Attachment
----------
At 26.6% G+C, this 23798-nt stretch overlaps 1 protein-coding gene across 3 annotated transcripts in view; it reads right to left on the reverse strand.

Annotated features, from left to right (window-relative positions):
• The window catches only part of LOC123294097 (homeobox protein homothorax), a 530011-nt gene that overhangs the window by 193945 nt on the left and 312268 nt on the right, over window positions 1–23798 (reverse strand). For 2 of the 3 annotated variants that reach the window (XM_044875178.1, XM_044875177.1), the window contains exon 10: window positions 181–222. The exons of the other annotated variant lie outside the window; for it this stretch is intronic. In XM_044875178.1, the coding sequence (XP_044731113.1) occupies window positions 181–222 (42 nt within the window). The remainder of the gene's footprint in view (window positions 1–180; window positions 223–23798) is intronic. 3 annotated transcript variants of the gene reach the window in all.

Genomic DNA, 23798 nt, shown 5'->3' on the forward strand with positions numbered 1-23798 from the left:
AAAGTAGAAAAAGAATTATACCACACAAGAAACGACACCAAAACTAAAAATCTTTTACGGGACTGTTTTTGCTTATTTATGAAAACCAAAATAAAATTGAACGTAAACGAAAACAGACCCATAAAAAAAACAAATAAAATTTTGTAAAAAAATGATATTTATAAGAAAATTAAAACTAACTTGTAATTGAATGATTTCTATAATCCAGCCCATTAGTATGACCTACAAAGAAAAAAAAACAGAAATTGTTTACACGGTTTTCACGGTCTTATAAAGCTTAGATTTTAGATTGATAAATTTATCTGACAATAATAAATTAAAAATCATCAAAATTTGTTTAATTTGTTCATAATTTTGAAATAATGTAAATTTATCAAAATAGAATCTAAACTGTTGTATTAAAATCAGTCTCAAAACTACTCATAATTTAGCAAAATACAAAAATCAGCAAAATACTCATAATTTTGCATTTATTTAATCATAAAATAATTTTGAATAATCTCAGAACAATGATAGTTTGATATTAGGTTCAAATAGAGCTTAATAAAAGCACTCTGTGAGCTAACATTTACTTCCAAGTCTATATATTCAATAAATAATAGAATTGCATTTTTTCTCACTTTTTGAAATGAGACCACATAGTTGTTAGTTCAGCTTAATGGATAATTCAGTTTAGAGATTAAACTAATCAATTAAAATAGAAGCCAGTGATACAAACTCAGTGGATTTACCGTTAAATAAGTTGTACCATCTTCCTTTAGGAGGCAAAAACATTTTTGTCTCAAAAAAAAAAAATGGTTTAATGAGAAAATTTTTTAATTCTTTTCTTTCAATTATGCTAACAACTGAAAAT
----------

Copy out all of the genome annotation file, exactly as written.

At 26.6% G+C, this 23798-nt stretch overlaps 1 protein-coding gene across 3 annotated transcripts in view; it reads right to left on the reverse strand.

Annotated features, from left to right (window-relative positions):
• The window catches only part of LOC123294097 (homeobox protein homothorax), a 530011-nt gene that overhangs the window by 193945 nt on the left and 312268 nt on the right, over window positions 1–23798 (reverse strand). For 2 of the 3 annotated variants that reach the window (XM_044875178.1, XM_044875177.1), the window contains exon 10: window positions 181–222. The exons of the other annotated variant lie outside the window; for it this stretch is intronic. In XM_044875178.1, the coding sequence (XP_044731113.1) occupies window positions 181–222 (42 nt within the window). The remainder of the gene's footprint in view (window positions 1–180; window positions 223–23798) is intronic. 3 annotated transcript variants of the gene reach the window in all.

Genomic DNA, 23798 nt, shown 5'->3' on the forward strand with positions numbered 1-23798 from the left:
AAAGTAGAAAAAGAATTATACCACACAAGAAACGACACCAAAACTAAAAATCTTTTACGGGACTGTTTTTGCTTATTTATGAAAACCAAAATAAAATTGAACGTAAACGAAAACAGACCCATAAAAAAAACAAATAAAATTTTGTAAAAAAATGATATTTATAAGAAAATTAAAACTAACTTGTAATTGAATGATTTCTATAATCCAGCCCATTAGTATGACCTACAAAGAAAAAAAAACAGAAATTGTTTACACGGTTTTCACGGTCTTATAAAGCTTAGATTTTAGATTGATAAATTTATCTGACAATAATAAATTAAAAATCATCAAAATTTGTTTAATTTGTTCATAATTTTGAAATAATGTAAATTTATCAAAATAGAATCTAAACTGTTGTATTAAAATCAGTCTCAAAACTACTCATAATTTAGCAAAATACAAAAATCAGCAAAATACTCATAATTTTGCATTTATTTAATCATAAAATAATTTTGAATAATCTCAGAACAATGATAGTTTGATATTAGGTTCAAATAGAGCTTAATAAAAGCACTCTGTGAGCTAACATTTACTTCCAAGTCTATATATTCAATAAATAATAGAATTGCATTTTTTCTCACTTTTTGAAATGAGACCACATAGTTGTTAGTTCAGCTTAATGGATAATTCAGTTTAGAGATTAAACTAATCAATTAAAATAGAAGCCAGTGATACAAACTCAGTGGATTTACCGTTAAATAAGTTGTACCATCTTCCTTTAGGAGGCAAAAACATTTTTGTCTCAAAAAAAAAAAATGGTTTAATGAGAAAATTTTTTAATTCTTTTCTTTCAATTATGCTAACAACTGAAAAT